Body Contacts and Social Interactions in Captive Odontocetes Are Influenced by the Context: An Implication for Welfare Assessment

Publication Type:
Journal Article
Year of Publication:
Agathe Serres, Yujiang Hao, Ding Wang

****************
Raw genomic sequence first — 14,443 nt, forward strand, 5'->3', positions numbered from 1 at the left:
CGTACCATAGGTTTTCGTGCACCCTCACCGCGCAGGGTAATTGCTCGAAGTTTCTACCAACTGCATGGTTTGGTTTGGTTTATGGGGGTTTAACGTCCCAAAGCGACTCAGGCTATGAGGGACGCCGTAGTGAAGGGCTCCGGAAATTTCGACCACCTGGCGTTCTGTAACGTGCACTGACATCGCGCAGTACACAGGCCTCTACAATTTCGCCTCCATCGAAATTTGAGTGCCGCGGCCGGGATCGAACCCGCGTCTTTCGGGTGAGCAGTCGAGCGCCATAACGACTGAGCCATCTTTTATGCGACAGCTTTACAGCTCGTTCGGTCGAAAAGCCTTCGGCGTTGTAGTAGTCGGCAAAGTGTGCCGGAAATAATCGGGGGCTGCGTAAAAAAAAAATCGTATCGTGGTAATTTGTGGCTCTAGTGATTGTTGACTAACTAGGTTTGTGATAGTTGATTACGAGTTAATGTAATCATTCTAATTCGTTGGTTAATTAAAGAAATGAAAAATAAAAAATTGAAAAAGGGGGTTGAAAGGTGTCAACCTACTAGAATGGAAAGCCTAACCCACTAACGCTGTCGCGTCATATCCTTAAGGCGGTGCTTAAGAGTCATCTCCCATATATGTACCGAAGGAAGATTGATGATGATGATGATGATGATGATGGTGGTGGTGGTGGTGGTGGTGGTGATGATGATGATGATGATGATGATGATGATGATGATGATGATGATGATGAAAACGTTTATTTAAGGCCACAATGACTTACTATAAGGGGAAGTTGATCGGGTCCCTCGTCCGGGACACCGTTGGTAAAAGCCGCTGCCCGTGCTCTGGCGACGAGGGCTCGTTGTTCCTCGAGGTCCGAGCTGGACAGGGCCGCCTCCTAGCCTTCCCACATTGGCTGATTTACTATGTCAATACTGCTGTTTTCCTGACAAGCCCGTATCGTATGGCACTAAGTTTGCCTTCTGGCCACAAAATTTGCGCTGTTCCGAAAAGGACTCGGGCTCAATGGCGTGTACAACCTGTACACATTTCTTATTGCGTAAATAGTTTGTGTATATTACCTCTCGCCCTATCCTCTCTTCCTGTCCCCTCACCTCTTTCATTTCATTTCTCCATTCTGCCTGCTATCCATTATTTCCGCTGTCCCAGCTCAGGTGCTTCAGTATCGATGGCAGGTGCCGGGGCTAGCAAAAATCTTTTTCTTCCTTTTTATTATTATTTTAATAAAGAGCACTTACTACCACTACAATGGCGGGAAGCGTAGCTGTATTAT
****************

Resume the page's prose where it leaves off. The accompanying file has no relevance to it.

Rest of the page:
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Research on the welfare of captive odontocetes has increased in recent years, but has been mostly focused on bottlenose dolphins (Tursiops truncatus). Few studies investigated potential welfare indicators using quantitative data linked to a range of conditions or stimuli that are thought to impact the animals’ emotional state. Since odontocetes are social animals that engage in various social interactions, these interactions might inform us on their welfare state. We investigated pectoral contact laterality and the effect of the context on several social behaviors in three groups of captive odontocetes (Yangtze finless porpoises, YFPs: Neophocaena asiaeorientalis asiaeorientalis; East-Asian finless porpoises, EAFPs: N. a. sunameri, and bottlenose dolphins, BDs). Animals exhibited patterns depending on the time of the day for most of the social behaviors we analyzed; social separation was associated with lower rates of social behaviors for the two analyzed groups (YFPs and BDs), the accessibility to several pools was associated with higher rates of social behaviors for BDs. The effect of enrichment, disturbances and public presence was less clear and strongly depended on the group, the type of enrichment and disturbance. Our results confirm that captive odontocetes’ social behaviors are influenced by the context, and that, depending on the group, some of them, such as pectoral contacts, other body contacts, agonistic interactions or social play exhibit consistent patterns across contexts. Monitoring these behaviors might be useful to adapt the captive management to each species and group. The different responses among the three studied groups confirm that species and groups react differently to a stimulus and therefore, management decisions should be species/group specific. We recommend that more studies should be conducted to validate our findings in other groups of odontocetes under human care.


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